And recreate the sounds of those amps he has! So much so, that one might be inclined to say that his amps are even more “Fender than Fender,” as each amp is meticulously hand-wired point-to-point. Most Fender amps today rely significantly on solid state technology, especially for amps in the 40+ Watt range; for instance, using solid-state rectifiers to convert AC-DC current. Granted, solid state rectifiers are considered to be more “reliable” and don’t suffer from voltage sag like a tube rectifier. However, that voltage sag can actually be a real plus when using a tube rectifier as the sag can act like a compressor/sustainer as the voltage builds in the rectifier when you strike a note on your guitar. Thus, amps with tube rectifiers tend to sound “warmer” than their solid-state brethren.

I recently had the chance to plug into a “Double Deluxe,” and I have to say that I am now in love! In testing, I played the Double Deluxe with a Fender Custom Shop ’57 Re-issue Strat (I didn’t have enough time on my lunch break to plug other guitars into it). The first thing I noticed was the touch sensitivity of the amp, even at low volumes. Cranking the volume knob on the guitar produced a singing clean tone, with just the hint of breakup. With my own Fender Hot Rod Deluxe, to achieve this at lower volumes means I have to use a drive pedal. But this little amp, responds well to input gain; I think the tube rectifier has a lot to do with this, though it doesn’t matter. It just sounds great!

The Double Deluxe also responds well to attack. Light finger picking produces beautiful ringing tones, while a heavier, driven attack produces a pleasing, even-toned crunch that is like candy for the ears. Unlike a lot of newer Fender models, the Double Deluxe responded very well to tone settings (there’s just a single knob), which was very impressive, as I could dial in the tone for fatter, thinner, or balanced tone presentation. No matter how you set the tone or attack the guitar, the Double Deluxe retains note definition, and doesn’t muddy up at all.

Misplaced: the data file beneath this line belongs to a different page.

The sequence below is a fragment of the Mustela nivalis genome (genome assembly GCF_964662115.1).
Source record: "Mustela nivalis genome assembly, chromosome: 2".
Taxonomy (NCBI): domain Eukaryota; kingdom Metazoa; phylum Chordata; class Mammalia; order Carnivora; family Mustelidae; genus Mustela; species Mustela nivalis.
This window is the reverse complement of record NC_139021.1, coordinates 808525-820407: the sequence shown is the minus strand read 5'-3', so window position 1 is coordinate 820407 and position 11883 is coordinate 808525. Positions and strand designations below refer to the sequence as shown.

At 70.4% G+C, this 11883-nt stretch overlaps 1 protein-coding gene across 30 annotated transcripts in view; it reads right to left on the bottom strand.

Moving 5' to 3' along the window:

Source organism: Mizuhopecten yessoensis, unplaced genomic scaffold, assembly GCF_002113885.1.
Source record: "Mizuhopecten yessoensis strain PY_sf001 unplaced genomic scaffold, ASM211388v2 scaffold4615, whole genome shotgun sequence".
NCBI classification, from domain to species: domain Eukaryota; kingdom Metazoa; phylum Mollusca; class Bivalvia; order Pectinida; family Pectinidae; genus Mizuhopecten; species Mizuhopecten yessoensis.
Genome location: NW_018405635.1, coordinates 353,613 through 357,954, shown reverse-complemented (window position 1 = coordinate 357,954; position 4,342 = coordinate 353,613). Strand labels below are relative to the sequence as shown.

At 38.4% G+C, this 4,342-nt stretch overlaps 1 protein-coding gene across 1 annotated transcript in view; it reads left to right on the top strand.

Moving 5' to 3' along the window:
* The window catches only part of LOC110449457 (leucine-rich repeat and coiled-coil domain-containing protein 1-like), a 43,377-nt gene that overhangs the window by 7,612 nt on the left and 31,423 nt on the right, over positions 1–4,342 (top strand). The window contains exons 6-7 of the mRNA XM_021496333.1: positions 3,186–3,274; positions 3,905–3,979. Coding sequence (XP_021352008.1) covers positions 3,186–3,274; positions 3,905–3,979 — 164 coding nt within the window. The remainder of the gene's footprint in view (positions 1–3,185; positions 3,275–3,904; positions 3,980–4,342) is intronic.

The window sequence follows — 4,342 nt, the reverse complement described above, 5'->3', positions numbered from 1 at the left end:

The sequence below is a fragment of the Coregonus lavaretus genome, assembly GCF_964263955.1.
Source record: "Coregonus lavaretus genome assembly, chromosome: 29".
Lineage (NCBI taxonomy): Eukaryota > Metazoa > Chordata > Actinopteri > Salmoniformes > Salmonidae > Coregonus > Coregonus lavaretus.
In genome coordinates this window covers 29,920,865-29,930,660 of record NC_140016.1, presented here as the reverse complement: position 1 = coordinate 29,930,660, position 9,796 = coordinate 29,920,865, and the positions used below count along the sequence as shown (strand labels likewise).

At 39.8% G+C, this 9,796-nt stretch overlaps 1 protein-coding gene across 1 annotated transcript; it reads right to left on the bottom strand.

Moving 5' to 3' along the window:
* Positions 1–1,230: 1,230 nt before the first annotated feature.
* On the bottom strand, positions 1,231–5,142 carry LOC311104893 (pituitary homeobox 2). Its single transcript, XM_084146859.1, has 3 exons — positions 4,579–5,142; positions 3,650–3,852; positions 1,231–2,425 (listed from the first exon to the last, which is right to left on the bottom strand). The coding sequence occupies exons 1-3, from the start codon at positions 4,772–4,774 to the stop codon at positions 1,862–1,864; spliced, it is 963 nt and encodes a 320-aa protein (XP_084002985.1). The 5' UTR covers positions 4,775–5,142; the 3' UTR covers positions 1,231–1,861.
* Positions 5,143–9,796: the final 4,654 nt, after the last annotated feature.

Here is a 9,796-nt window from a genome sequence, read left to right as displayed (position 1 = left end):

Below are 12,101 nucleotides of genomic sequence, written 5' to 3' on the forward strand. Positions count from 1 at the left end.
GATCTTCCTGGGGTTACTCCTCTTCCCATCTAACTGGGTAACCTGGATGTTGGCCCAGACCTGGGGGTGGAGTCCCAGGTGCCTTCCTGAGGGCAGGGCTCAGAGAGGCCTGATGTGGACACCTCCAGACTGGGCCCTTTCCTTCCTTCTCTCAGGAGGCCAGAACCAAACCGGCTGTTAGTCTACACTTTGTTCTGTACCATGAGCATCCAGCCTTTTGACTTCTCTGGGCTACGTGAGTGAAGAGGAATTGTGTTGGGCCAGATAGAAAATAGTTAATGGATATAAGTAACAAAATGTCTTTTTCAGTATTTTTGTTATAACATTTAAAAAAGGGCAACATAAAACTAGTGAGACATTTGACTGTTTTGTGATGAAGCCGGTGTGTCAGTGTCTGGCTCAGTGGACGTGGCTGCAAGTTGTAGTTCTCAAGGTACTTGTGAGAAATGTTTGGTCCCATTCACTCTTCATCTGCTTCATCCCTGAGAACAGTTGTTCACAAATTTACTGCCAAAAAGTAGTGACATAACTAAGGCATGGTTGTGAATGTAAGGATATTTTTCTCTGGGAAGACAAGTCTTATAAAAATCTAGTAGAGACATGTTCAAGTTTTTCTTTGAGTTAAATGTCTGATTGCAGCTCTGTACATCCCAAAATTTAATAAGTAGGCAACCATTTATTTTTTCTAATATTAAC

The 2 – 12″ Jensen P12Q vintage speaker re-issues also have a lot to do with how great this amp sounds. These are generally very warm speakers that don’t squeak with lots of high-frequency harmonics when pushed. Rather, what you get is a very complex sound that you can tweak with the tone knob; and here’s an interesting thing: This amp has no reverb, but you could swear that there’s reverb built in! That’s a testament to the beautiful complexity of sound that this amp generates.

Operating the Double Deluxe is pure simplicity. Plug into one of the inputs (normal or bright – the amp has four inputs so you can jumper between the two “channels;” hence the “Double” in “Double Deluxe”), set the volume according to the input you’re using, then dial in the tone with the single knob. How much easier could it get? You might be thinking that you need individual control over lows, mids, and highs, but this amp just doesn’t need it. Just set the tone knob to what’s pleasing to you and play.

Here are some specs (taken off the web site):

  • Completely hand-wired point-to-point
  • 5E3-type circuit. Class A cathode bias push-pull operation. (40 Watts by default)
  • Tube complement:1-5AR4, 4-6V6GT, 1-12AX7, 1-12AY7
  • 2-Jensen P12Q speakers
  • Cabinet Dimensions (HxWxD, Inches) 20.5 x 24.5 x 11
  • List Price: $2695.00 / ~$1900-2000 (street)

Note that you can swap the 5AR4 rectifier with 5Y3 rectifier to reduce the amp’s output to 30Watts. Very cool.

When I first saw the list price of this amp on the Victoria Amplification web site, I gulped. I thought these amps were accessible. But I looked around, and you can get one for less than 2 grand, so I was calmed immediately. And for the price, what you get is a lot of amp that you can use for all sorts of applications.

Over the past couple of years, I’ve played lots of different amps from big manufacturers to small boutique shops. And among the tweed amps I’ve tested, Victoria Amps Double Deluxe is at the top of my list. If you’ve got a distributor near you, I suggest taking a trip there as soon as you can. You won’t be disappointed!